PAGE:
Sunday, January 31, 2016

A walk among the cypress trees...................

I made a small batch of soap again this weekend.  My results are as follows:

I had to make that swirling Taiwan swirl again.  It came out a little different because the batter leaked a little into another divider, but I think it turned out beautiful anyway.  It is like the Forest Gump box of chocolates, you never know what you are going to get.  This is the third time I have made this type of swirl.  It is somewhat addicting.

I used two colors of green, 24 K gold mica, and white.  This is fragranced with essential oils of cypress, peppermint, and lemongrass.  It smells wonderful.

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Have a great week!  Dawnie

Tuesday, January 26, 2016

Circling Taiwan Swirl and Other Soapmaking

The batter................

Swirl/slide soap.  This is called Hardy Har Har soap.  Ed Hardy blend of fragrance and essential oils.  LOL

Circular Taiwan Swirl in the mold.

 Circular Taiwan swirl.  What I an going for is on the left.  The one in the center is the center cut.  The one on the right is fine, but looks more like a tulip than a lotus flower.  Only one lotus flower is in a log mold and it is an end cut.

The extra batter goes into circular bars.  The swirl turned out nicely.

Most of the soap I made yesterday.

Even though it is too late to enter the January contest for the circling Taiwan swirl soap, I had to try my hand at making the design again.  I used the colors of bright yellow, bright purple, and coral.  I also made some swirled/slide soap with a lovely design.  I used the same colors, but I added white and bright green in larger quantities.  I love the way the colors mingle and create a secret design in the soap until it is unmolded and cut.  In my recipe, I used tallow, coconut oil, sunflower oil, shea butter, and coco butter and used full water with 5% superfat.  This recipe makes a nice hard bar of soap with a lot of great skin nourishing butters.

How I make soap:  I measure out the fats and butters.  Then I heat the fats and mix the butters in with the warm fats.  This melts the butters since they are very hard.  I then blend all of these fats with a stick blender, adding a little titanium dioxide to keep the soap white.  In another container, I combine ice water and lye.  I usually wait approx. 30-45 minutes after I mix the lye water.  This gives it time to cool down, but I can allow much more time If necessary.   Once the time is up, I add the lye water solution into the fat and butter solution.  (The oils are usually room temperature.)  I use a stick blender to blend it all together for a minute or so to emulsification but not trace.  I add the fragrance and blend it for an additional 30 seconds.  ( I used a blend of Ed Hardy fragrance oil, lemongrass essential oil, vanilla rosewood fragrance oil.  Ed Hardy fragrance oil is too strong for me so I have to blend it with other scents.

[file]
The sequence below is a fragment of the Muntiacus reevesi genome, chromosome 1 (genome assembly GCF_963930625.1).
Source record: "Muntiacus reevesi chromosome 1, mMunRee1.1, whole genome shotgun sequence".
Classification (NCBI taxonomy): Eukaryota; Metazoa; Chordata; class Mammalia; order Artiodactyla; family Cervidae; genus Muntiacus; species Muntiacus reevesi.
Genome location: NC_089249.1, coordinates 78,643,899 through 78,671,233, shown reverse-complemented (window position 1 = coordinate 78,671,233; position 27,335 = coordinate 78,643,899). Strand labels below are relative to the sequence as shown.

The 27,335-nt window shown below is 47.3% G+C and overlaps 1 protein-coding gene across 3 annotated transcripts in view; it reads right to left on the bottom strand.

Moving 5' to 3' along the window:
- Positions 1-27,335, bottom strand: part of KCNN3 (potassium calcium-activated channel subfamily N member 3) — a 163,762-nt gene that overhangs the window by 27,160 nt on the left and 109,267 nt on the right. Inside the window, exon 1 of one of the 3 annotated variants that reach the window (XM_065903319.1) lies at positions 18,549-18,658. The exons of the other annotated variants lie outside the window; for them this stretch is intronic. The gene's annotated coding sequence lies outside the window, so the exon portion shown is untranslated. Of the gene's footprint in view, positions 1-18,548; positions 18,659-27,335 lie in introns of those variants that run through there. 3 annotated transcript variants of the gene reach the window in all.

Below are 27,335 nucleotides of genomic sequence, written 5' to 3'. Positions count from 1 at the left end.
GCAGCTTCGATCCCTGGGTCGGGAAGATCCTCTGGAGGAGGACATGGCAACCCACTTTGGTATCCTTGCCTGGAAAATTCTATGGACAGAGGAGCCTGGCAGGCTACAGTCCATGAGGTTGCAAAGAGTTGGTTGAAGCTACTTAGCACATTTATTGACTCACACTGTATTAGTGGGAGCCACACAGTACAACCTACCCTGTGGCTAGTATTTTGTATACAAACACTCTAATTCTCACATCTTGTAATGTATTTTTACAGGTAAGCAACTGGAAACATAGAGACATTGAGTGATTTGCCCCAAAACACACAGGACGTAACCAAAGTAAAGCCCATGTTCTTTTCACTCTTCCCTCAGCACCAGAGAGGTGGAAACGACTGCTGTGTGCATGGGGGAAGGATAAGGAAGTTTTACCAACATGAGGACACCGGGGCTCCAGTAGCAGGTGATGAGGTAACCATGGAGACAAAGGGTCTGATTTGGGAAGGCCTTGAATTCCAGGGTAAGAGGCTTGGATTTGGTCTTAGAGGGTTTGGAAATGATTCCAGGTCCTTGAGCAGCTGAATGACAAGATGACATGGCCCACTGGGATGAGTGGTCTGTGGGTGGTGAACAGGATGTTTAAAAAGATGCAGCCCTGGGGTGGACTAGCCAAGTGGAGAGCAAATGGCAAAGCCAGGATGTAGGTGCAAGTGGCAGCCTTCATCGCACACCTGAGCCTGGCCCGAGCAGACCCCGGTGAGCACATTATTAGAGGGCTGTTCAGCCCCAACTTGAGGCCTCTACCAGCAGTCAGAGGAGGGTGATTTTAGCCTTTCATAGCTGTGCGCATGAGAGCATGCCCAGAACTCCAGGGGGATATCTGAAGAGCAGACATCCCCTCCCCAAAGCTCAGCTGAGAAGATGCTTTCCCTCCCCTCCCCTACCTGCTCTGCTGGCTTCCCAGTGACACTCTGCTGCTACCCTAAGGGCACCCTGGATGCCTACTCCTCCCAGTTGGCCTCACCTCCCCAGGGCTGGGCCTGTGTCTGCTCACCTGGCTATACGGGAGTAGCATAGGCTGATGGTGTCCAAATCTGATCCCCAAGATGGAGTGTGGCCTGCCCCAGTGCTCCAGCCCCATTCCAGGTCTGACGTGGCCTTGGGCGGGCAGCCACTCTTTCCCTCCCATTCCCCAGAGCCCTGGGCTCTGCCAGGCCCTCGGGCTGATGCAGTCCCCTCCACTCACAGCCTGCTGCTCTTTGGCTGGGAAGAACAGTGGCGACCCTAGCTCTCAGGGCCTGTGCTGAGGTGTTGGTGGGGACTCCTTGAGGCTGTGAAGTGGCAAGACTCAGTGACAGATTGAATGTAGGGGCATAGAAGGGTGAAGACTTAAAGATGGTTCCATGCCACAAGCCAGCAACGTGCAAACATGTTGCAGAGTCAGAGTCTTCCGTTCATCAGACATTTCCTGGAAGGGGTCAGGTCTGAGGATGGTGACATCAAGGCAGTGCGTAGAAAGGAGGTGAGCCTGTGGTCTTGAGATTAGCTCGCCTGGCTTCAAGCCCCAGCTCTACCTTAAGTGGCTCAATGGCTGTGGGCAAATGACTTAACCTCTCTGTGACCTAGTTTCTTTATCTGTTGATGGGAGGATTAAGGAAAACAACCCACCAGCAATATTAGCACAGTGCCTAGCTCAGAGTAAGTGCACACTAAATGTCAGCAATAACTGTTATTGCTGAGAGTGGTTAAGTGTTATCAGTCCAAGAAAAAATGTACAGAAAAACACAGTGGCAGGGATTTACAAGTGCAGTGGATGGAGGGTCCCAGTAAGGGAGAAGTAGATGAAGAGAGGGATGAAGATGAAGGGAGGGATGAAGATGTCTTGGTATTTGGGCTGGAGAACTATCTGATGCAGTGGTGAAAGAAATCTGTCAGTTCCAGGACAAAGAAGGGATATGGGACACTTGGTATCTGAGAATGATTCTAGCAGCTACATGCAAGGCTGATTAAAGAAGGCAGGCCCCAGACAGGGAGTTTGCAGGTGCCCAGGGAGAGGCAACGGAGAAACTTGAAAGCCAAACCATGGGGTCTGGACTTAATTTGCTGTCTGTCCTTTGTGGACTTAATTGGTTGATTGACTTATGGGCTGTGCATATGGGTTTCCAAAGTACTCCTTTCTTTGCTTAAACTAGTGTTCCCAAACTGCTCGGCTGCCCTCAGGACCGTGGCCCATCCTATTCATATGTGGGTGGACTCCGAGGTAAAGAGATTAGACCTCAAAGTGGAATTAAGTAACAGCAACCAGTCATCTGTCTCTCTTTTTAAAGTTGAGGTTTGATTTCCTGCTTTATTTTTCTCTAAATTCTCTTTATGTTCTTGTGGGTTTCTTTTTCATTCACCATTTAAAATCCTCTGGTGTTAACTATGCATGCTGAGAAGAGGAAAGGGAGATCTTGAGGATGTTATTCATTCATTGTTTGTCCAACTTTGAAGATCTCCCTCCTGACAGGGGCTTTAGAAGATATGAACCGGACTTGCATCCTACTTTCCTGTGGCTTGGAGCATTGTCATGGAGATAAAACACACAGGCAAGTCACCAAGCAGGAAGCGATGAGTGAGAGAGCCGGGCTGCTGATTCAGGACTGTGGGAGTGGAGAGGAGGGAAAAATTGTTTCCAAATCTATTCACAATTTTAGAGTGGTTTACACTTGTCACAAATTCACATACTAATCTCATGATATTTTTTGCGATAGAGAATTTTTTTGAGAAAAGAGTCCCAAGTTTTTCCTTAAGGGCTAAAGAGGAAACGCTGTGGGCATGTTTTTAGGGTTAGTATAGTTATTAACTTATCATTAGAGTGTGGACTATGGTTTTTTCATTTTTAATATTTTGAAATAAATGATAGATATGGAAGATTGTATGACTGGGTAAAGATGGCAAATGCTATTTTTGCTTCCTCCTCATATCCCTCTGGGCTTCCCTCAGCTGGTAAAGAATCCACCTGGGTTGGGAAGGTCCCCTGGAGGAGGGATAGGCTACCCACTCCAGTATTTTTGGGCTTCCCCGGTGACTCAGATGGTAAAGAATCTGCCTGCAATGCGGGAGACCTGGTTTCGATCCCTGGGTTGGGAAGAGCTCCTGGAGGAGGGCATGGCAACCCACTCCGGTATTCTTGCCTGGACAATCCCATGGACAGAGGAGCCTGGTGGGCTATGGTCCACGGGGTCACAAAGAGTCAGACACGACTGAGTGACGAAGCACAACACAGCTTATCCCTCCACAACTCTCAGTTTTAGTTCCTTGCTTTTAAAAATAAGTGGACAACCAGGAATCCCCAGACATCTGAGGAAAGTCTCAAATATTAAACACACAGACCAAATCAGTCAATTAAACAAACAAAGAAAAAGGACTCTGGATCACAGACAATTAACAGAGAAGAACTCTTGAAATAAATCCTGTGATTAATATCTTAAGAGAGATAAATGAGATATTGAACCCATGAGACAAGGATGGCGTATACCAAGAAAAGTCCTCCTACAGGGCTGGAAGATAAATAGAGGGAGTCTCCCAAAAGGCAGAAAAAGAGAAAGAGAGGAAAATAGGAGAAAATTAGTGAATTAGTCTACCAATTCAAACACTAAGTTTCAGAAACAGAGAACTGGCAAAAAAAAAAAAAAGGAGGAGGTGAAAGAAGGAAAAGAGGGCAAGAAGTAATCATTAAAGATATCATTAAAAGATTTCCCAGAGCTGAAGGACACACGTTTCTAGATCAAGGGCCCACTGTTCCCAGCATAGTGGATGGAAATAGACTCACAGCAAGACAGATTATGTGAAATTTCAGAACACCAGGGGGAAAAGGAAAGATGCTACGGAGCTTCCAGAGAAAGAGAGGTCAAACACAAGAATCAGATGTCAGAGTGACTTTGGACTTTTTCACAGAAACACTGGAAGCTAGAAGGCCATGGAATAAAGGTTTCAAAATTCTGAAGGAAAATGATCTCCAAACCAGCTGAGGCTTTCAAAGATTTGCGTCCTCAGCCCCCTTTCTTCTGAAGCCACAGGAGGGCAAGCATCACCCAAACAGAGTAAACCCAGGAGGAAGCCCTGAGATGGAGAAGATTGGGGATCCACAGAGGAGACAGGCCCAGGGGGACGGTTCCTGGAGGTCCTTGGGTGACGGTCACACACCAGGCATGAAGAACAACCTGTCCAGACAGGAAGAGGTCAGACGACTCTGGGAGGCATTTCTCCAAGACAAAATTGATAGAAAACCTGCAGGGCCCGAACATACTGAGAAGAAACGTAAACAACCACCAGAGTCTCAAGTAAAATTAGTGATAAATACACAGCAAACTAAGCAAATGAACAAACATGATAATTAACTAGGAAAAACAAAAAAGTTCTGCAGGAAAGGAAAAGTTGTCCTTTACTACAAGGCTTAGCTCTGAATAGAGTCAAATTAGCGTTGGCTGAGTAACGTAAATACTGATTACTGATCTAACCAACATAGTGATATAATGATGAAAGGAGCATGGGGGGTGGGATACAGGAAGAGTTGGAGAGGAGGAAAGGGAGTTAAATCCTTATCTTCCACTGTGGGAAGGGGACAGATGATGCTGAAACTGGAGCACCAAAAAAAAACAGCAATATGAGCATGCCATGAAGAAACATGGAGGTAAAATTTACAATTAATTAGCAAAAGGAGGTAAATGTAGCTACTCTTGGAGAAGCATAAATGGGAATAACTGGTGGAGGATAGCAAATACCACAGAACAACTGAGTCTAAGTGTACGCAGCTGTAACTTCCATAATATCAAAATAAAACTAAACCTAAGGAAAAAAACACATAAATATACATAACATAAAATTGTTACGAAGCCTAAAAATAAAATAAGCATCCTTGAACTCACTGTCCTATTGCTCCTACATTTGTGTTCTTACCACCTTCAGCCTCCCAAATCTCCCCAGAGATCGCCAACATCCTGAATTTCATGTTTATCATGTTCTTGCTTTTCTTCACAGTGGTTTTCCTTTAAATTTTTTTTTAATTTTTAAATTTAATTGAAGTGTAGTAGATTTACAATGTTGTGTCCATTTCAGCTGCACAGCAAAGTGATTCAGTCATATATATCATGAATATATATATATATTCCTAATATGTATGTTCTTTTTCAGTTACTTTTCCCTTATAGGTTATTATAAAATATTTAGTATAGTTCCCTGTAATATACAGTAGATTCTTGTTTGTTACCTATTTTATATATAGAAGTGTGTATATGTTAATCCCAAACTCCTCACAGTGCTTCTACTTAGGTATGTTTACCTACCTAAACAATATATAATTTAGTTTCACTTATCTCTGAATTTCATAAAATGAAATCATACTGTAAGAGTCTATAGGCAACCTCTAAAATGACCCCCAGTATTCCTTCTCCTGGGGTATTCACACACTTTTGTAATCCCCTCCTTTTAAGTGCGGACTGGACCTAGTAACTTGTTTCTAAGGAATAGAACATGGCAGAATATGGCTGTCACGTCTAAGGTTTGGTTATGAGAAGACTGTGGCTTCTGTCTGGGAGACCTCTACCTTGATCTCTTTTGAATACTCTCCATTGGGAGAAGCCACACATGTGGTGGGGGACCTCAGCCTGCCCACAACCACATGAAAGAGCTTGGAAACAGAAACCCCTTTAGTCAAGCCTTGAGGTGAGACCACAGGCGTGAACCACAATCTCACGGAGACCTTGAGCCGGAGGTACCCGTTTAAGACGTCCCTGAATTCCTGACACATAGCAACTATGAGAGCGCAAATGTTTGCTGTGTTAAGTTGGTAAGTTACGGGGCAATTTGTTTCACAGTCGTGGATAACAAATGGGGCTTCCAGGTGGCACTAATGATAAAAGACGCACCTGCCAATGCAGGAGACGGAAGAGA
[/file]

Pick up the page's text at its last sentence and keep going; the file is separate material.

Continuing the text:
Now I separate any batter I want to color by placing the batter into container(s), adding color to each container, and stick blending the batter and color for a few seconds.  Now the fun begins.  I prefer to have a lot of one neutral color with a small amount of bright color.  If you remember from my previous posts, the rule of thumb is to keep the soap fairly light in color so the bubbles are not colored which in turn would possibly darken washcloths.  If that happens, I have added too much coloring.  Any number of colors can be added to the design at this time, but the soap starts to set up once it is blended, so too much time devoted to mixing the colors will take away from what time I have left to work the design. This is where I have to rush.   It is best to have containers ready and colors premixed or ready to go before I blend the lye and water solution into the fat solution.  Lately I have been using mica for my coloring, when I don't use herbs and spices.  For my colors, I place approximately 2 teaspoons of mica in a container, add about 1.5 cups of soap solution.  If the color does not evenly spread through the deign it is fine with me.  Dark and light of the same color will add some contrast and interest in the design.  If the fragrance causes the soap solution to set up fast, it will dictate how much time I have to deign my soap.  Floral fragrances tend to make soap set up fast.  Once my design is planned and my colors mixed, I place the mixture into molds.  I usually use silicone so I don't have to line the molds.  If I use a wooden mold, I have to line the mold ahead of time.

I know soap making sounds like a lot of work, but it became fairly simple once I learned how to judge my time and what emulsification and trace should look like.  I usually type my formula into a SAP calculator from Soaper's Choice so I know how much lye and water to use.  I also have a computer program that tells me what cleansing and hardness qualities my formula will have.  At first I preferred to follow recipes or use just one fat such as tallow or lard.  After that, I branched out.